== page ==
After the conference he appears at his lounge, Club Bohemian Alibi, where he sings rock songs. Like modern televangelists, he also has a movie production studio where he creates films that portray him as the crusader of alternative medicine and the FDA as a corrupt villain.
See Desire’ Dubounet, the man who left America to find freedom who is no longer a man for complete details.
Today in the U.S. there is a growing field called energy medicine that is supposed to offer alternative therapies based on the belief that the body has energy fields that can be manipulated to improve health.
Devices range from handheld machines the size of a television remote to huge machines that weigh hundreds of pounds with costs ranging from $1,200 to $55,000. Many manufacturers and operators follow FDA rules and disclose that treatments are unproven.
Today you can see former basketball great Shaquille O'Neal appearing in TV commercials claiming you can turn off pain using an Icy Hot Smart Relief gizmo.
The devices uses TENS Therapy and is designed for back, hip, knee and shoulder pain. It costs $29.99 and includes one reusable electrode pad. A electrode refill pack, including a replacement battery, costs an additional $14.99, and should last about a month.
TENS stands for Transcutaneous Electrical Nerve Stimulation and the gadgets are actually quite popular. They attach to your skin with sticky electrodes and send a low level of electricity through the skin to where you're feeling pain.
Some doctors say that TENS devices can actually help patients reduce the amount of pain-relieving medications they need to use, including opioids.
Icy Hot claims the device uses the same technology used by doctors, relieves painful muscles and joints, has 63 intensity levels and is prescription strength. It’s good for sore aching muscles and relief of chronic pain associated with arthritis.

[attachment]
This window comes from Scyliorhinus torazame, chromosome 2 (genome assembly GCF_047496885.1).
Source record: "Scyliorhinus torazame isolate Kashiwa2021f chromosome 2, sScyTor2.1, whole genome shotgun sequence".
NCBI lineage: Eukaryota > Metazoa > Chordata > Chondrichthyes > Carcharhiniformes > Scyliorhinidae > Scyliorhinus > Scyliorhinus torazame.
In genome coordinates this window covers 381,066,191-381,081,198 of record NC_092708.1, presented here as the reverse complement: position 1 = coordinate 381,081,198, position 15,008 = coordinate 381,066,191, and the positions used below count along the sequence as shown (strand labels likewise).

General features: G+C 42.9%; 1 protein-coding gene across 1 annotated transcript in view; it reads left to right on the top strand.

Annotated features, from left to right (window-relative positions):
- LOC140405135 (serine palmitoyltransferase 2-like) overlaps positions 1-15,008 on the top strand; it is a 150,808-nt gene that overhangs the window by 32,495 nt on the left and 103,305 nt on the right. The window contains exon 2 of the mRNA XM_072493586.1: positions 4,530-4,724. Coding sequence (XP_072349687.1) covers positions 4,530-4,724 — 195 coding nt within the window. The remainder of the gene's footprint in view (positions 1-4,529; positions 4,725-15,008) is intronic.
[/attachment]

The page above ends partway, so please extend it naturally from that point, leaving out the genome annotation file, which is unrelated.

There is also another popular device called Quell. It cost $300. The manufacturer says their device is five times as powerful as cheaper TENS devices out there.
Do these things work? Many patients say they do, but it’s also claimed it’s because of the placebo effect, a psychological phenomenon in which patients report improvement that cannot be linked scientifically to treatment. People feel better through the power of suggestion or because they believe they are expected to feel improvement.
Blame the FDA. In 1997, Congress passed the Food and Drug Administration Modernization Act, which made it cheaper and quicker to bring a device to market which lead to an explosion of energy-device on the market. The act also exempted many manufacturers of low-risk devices from submitting proof their machines worked and were safe.
The new law placed manufacturers on the honor system when it comes to classifying their devices. A lot of manufactures simply claim their products are for biofeedback and legally can be used only relieve stress.
But, many biofeedback machines are marketed with wild claims ranging from offering full diagnostic and treatment systems, assess the health of organs and clear health blocks, to relieving allergies and dental problems. Devices are also claimed to be able to strengthen the body’s immune system and relieve inflammatory ailments and health improvements are shown on a computer screen as they occur.
In one interesting case St. John’s Hospital in Springfield, Missouri actually bought two of Nelson’s machines. Hospital administrators learned about the purchase from a newspaper and launched an investigation into how the EPFX machines got approved. It turned out that a registered nurse who worked in the department where the devices were used was also a regional sales manager for the EPFX. In addition, a hospital vice president who oversaw the department conducted training sessions for EPFX operators worldwide. Hospital officials there said the devices were used only for stress relief and the case was closed.
St. John's Hospital, run by the Sisters of Saint Mary in St. Louis, was reorganized and renamed in 2012 and in 2015 had to repay the Federal Government millions for fraudulent billing activity. Here's another juicy story involving the repayment of 34 million dollars in fraud.